Batts whistleblower felt uncomfortable

Written by admin on 30/07/2019 Categories: 苏州美睫

An insulation industry member was told “not to rock the boat” when he warned Australian government bureaucrats about the safety risks inherent in its home insulation scheme.


Insulation Council of Australia and New Zealand (ICANZ) member Peter Ruz has told a royal commission the issue was effectively swept under the carpet by senior bureaucrats devising the insulation scheme.

Mr Ruz felt uncomfortable when he raised the electrocution deaths of three New Zealand installers during a meeting between industry representatives and public servants on February 18, 2009.

“We had been told not to rock the boat during these meetings,” he told the inquiry.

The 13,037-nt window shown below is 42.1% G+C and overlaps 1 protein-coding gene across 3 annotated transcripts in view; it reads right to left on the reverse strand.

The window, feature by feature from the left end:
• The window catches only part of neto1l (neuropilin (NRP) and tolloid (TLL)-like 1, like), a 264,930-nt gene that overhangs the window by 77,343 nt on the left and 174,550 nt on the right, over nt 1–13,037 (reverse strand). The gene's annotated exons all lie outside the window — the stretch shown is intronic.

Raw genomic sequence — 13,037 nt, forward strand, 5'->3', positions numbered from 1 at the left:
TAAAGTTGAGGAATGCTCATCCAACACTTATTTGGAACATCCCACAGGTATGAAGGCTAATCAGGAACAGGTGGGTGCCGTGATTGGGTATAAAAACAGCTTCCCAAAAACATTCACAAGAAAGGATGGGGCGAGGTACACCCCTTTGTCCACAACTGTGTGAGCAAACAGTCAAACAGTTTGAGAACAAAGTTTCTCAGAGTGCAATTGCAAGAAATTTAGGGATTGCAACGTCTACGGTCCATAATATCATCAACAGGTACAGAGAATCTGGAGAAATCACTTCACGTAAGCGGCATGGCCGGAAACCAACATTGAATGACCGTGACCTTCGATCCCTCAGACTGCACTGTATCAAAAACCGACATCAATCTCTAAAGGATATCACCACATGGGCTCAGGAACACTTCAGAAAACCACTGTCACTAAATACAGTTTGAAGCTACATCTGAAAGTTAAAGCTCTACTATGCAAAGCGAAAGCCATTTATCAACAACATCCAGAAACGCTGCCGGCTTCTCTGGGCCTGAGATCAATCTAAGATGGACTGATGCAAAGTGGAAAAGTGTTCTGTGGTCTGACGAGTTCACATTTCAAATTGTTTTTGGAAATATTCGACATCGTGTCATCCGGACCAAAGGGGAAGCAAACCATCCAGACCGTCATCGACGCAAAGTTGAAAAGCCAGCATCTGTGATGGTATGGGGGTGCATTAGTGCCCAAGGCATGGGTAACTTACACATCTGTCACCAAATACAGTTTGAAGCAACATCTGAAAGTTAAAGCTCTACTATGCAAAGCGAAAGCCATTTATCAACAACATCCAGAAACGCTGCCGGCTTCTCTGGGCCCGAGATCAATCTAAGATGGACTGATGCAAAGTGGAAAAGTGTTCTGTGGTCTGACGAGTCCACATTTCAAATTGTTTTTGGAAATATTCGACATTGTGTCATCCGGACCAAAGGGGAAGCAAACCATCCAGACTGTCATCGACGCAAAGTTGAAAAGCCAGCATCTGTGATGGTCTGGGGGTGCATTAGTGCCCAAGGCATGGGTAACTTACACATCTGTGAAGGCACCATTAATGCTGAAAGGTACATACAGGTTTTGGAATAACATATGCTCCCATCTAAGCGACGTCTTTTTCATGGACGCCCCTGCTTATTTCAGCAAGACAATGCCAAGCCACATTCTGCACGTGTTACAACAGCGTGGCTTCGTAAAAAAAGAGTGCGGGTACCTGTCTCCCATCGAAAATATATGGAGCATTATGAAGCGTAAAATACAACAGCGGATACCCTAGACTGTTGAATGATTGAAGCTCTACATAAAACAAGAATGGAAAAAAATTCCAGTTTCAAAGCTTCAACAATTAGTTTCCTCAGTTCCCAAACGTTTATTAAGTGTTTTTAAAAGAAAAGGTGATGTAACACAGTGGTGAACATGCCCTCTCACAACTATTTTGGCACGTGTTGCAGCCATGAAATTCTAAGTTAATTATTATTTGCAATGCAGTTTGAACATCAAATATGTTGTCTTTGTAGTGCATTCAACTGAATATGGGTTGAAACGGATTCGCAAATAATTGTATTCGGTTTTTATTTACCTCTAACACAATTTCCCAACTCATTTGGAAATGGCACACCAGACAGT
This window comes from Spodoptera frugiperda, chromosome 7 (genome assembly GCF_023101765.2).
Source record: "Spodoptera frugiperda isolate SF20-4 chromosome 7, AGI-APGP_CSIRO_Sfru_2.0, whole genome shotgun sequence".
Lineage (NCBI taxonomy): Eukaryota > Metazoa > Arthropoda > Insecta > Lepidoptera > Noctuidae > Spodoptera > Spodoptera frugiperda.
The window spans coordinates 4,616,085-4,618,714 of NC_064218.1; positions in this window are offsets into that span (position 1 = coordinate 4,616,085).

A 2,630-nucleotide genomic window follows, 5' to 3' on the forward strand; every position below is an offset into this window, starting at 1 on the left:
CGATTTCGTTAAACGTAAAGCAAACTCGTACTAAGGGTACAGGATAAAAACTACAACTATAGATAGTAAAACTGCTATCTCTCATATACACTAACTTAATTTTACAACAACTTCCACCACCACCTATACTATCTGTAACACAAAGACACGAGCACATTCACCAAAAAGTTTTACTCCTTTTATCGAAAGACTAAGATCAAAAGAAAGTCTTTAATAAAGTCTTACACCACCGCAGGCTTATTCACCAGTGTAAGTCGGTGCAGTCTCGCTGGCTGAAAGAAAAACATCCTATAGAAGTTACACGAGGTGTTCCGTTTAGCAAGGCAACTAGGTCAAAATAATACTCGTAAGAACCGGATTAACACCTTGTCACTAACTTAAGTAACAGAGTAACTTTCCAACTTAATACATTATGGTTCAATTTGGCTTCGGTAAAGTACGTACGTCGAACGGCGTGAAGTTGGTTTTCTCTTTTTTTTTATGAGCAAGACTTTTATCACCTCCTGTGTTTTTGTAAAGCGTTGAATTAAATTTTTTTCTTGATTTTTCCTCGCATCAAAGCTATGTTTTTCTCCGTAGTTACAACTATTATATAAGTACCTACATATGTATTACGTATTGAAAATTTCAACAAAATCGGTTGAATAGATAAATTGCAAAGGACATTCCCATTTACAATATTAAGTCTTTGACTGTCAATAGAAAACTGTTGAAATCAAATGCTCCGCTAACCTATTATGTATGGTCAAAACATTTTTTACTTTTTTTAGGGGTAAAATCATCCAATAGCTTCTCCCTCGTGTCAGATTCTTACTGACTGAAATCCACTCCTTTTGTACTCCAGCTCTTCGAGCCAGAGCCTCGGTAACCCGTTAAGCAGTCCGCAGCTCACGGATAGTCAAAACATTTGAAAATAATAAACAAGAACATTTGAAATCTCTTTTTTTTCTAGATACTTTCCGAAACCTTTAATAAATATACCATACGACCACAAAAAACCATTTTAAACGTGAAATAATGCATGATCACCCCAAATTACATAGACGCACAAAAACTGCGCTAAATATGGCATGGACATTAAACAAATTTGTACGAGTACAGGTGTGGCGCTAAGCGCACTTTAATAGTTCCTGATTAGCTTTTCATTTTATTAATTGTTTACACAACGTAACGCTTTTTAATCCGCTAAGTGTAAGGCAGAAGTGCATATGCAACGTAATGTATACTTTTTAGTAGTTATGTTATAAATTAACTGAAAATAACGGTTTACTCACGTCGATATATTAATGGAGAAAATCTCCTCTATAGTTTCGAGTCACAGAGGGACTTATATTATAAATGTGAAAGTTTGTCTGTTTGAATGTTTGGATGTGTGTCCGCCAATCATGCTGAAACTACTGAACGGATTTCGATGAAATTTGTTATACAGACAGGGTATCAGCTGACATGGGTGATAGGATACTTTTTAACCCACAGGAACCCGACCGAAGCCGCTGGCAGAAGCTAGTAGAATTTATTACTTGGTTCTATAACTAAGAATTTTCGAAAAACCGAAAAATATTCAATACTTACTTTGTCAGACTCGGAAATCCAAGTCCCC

“I was seen to be rocking the boat.”

The NZ men died while using metal staples to secure foil installation in a program similar to the pink batts scheme.

But Mr Ruz said bureaucrats didn’t want to discuss the merits of different insulation products at the meeting because they didn’t want any “squabbles” between insulation representatives.

“We were all discouraged from getting bogged down about talking about specific products,” he said.

Mr Ruz said he also tried to warn bureaucrats about the NZ deaths outside the meeting.

He claims he emailed senior environment department staffer Beth Brunoro and even provided her with photocopies of newspaper articles about the NZ deaths.

The inquiry has already heard how Ms Brunoro didn’t follow up the NZ deaths after she became aware of them, and was unsure whether anyone else in her department had done so.

She also told the inquiry there was never a strong sense that foil should be excluded from the home insulation program.

Former federal environment minister Peter Garrett suspended the use of foil insulation in the program in February 2010, not long after the third Queensland death.

The program was scrapped shortly afterwards.

The inquiry before commissioner Ian Hanger continues.

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